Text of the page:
In general I tend to stay away from predictions. My friends know that I am a terrible fantasy sports player, and an even worse gambler. Luckily for my bank account, I am not in denial, and try my hand at none of these. As I began to write a piece on the upcoming Israel election this weekend, trying to make predictions on potential coalition configurations, I knew that in one of the closest elections in Israeli history, my predictions would most likely end in disappointment. However, while I may not have been able to predict the outcomes of this election, I do know the one number that truly matters. Israel’s voter turn out.

Orthodox Jews cast ballots in the 2015 Israeli Elections.

In its history, the State of Israel has enjoyed one of the highest voter turnouts in the democratic world. According to most figures published, in 2015 more than 70% of Israelis cast ballots to determine their leadership. This figure serves to demonstrate, Israel’s most remarkable feature as the only democracy in the Middle East, and one of
the healthiest in the Western world.

This figure is not only high in comparison to Western countries, it is infinitely higher than any other country in the Middle East. That is because in Israel your vote is meaningful. In contrast, any other vote in a so called democracy in the Middle East is for all intents and purposes wasted. While Saddam Hussein may have said that his 2002 Referendum was attended by 100% of his constituents, the world knows better. Even had 100% of Iraqis voted in the referendum, I doubt they could have overturned an already decided outcome. The same can be said about recent fraudulent elections in Iran and Syria. Both of which were no doubly manipulated by ruling tyrants. 

Let us observe the Global Democracy Index, compiled at the Alpen-Adria-Universität in Austria. According to the findings of Dr. Christa Pölzlbauer and Dr. David F. J. Campbell, there is no other Middle Eastern country, that figures in the top 50 of the Democracy Ranking of 2014. There is but one country from the Middle East, the Jewish one, that does feature on the ranking, and at number 24. Of course, this country is the State of Israel. Remarkably, Israel, a young country of less than 67 years, has already placed itself on to this list and firmly into the 70-79 bracket. Israel shares this bracket with the democratic leaders of our world; the United States, the United Kingdom and Canada. For those who are curious, Canada ranks at 78.2, two percent better than the USA and only 7% better than Israel’s democracy.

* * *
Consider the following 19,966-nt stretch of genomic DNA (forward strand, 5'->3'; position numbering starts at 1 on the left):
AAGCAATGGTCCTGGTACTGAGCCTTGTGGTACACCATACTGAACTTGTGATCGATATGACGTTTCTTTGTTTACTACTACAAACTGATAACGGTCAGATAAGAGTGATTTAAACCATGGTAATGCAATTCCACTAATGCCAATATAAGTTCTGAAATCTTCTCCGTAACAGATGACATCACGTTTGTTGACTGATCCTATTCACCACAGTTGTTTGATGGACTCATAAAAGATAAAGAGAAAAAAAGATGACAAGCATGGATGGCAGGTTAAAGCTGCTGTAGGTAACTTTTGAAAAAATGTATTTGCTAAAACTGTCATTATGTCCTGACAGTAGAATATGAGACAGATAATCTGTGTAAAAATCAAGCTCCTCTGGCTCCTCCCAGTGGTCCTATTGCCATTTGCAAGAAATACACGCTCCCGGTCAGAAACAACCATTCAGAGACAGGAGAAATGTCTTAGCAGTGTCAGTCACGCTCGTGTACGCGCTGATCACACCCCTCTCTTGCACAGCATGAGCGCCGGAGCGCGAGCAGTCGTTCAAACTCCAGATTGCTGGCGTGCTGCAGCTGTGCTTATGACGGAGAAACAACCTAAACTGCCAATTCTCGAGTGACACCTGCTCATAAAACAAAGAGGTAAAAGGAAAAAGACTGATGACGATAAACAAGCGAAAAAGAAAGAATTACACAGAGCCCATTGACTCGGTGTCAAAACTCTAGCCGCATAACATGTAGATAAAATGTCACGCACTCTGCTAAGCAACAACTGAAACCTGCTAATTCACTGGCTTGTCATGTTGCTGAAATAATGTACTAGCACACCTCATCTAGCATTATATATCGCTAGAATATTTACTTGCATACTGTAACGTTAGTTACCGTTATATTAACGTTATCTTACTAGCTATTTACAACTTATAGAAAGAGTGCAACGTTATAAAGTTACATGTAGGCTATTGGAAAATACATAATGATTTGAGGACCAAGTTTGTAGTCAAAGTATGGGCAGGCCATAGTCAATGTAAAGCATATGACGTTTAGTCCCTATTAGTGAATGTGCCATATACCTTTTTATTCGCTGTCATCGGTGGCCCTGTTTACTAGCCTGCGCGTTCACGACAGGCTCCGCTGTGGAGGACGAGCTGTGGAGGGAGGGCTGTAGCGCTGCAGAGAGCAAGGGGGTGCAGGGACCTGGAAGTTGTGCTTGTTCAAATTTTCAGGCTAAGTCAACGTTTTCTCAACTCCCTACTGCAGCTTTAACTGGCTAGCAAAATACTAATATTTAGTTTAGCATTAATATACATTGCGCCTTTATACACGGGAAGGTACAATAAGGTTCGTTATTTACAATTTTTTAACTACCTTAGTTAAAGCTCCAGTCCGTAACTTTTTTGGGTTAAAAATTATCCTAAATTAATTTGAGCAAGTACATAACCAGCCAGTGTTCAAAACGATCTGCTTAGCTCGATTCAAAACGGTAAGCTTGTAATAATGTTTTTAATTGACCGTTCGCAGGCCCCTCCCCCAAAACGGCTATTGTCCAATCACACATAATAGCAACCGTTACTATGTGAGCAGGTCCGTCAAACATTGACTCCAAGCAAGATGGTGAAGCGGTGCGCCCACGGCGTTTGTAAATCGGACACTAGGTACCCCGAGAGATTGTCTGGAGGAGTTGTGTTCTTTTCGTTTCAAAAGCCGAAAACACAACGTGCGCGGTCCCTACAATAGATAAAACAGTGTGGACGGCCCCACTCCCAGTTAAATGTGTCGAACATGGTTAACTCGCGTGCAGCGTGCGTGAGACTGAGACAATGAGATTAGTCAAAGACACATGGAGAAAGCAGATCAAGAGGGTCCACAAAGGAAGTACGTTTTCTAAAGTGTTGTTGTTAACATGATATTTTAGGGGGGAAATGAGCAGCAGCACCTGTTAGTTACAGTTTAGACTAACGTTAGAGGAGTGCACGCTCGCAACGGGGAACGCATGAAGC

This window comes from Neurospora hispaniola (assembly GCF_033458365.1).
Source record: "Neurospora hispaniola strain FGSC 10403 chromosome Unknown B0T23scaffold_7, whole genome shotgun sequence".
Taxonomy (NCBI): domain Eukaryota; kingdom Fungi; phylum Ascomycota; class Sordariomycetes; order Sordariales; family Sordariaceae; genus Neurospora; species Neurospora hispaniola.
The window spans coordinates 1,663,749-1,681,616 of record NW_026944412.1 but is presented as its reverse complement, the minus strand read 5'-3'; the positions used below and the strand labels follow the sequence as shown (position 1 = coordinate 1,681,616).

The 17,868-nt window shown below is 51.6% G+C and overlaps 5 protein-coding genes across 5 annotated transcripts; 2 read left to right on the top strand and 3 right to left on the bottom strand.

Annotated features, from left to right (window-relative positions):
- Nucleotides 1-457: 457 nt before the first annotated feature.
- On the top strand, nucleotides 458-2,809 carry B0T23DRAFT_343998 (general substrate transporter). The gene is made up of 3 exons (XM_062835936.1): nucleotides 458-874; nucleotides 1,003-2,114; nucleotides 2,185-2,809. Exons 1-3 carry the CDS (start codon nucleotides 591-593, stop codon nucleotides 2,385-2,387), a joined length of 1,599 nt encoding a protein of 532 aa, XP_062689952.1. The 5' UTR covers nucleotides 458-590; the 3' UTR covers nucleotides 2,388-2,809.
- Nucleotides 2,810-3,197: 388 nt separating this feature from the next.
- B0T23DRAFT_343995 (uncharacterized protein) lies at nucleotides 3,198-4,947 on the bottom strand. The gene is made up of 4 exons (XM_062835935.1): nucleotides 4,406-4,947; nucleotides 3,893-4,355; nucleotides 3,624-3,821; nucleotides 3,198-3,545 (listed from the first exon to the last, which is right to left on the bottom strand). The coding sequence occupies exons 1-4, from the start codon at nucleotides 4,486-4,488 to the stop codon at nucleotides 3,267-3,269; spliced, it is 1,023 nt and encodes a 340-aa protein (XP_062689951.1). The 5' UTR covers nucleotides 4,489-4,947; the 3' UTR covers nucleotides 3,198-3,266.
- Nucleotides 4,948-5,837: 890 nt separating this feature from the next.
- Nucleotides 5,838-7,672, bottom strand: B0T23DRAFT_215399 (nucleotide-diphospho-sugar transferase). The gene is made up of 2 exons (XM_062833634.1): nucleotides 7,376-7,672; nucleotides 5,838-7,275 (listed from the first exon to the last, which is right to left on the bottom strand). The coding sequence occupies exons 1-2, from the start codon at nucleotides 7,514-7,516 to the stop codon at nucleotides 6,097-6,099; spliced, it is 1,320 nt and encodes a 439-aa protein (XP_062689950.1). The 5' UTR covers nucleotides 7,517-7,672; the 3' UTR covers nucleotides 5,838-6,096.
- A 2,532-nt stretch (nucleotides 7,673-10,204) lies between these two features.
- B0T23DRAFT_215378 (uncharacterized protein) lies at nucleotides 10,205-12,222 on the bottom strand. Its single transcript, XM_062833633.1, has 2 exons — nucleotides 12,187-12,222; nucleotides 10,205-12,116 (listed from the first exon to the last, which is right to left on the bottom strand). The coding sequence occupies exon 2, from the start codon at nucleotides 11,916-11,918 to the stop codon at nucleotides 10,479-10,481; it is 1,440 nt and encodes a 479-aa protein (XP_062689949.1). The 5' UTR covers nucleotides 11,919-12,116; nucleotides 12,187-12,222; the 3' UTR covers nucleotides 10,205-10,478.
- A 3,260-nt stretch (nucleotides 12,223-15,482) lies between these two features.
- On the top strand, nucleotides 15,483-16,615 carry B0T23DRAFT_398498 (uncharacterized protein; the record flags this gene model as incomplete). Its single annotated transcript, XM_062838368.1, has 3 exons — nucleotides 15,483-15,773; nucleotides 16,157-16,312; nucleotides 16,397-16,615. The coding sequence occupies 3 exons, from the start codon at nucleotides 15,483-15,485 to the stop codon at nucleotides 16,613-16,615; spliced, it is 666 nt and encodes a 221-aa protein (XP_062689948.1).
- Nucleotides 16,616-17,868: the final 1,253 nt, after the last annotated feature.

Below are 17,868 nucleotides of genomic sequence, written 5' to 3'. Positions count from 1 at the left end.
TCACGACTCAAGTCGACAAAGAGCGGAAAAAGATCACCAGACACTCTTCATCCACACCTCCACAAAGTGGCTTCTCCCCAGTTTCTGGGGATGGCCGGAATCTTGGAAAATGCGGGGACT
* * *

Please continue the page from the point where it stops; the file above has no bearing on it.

While Israel will continue to come under fire from the international community because of the “Jewishness” of its State, I call their attention to the Democracy Ranking. This list demonstrates Israel’s and the Jewish faith’s value for democracy, and that Israel’s commitment to remaining Jewish will not comprise its democratic nature. In the same way that democracy is synonymous with Judaism, Judaism is synonymous with Israel. And I know that neither of the two will be compromised in Israel. 

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The Likud chairman Benjamin Netanyahu declares victory following an eventful day at Israeli voting stations.

The results of the 2015 elections have indeed been problematic for Israeli politicians. One of the closest races in Israeli history, the final tally suggests the two largest parties, the Likud and the Zionist Union, hold a similar number of mandates in Israeli Parliament. And while this may be problematic for political scientists and Israeli politicians who hope to figure prominently in the coalitions, it is indeed, like any, a good result for Israel. For every citizen who has voted has aided in the victory that is the State of Israel and the democracy that is the Jewish State. And while seats in the Knesset may change and coalitions become more complicated, Israel has demonstrated to the world yet again that it will always hold the shield of democracy and the sword of freedom.

Dan Poliwoda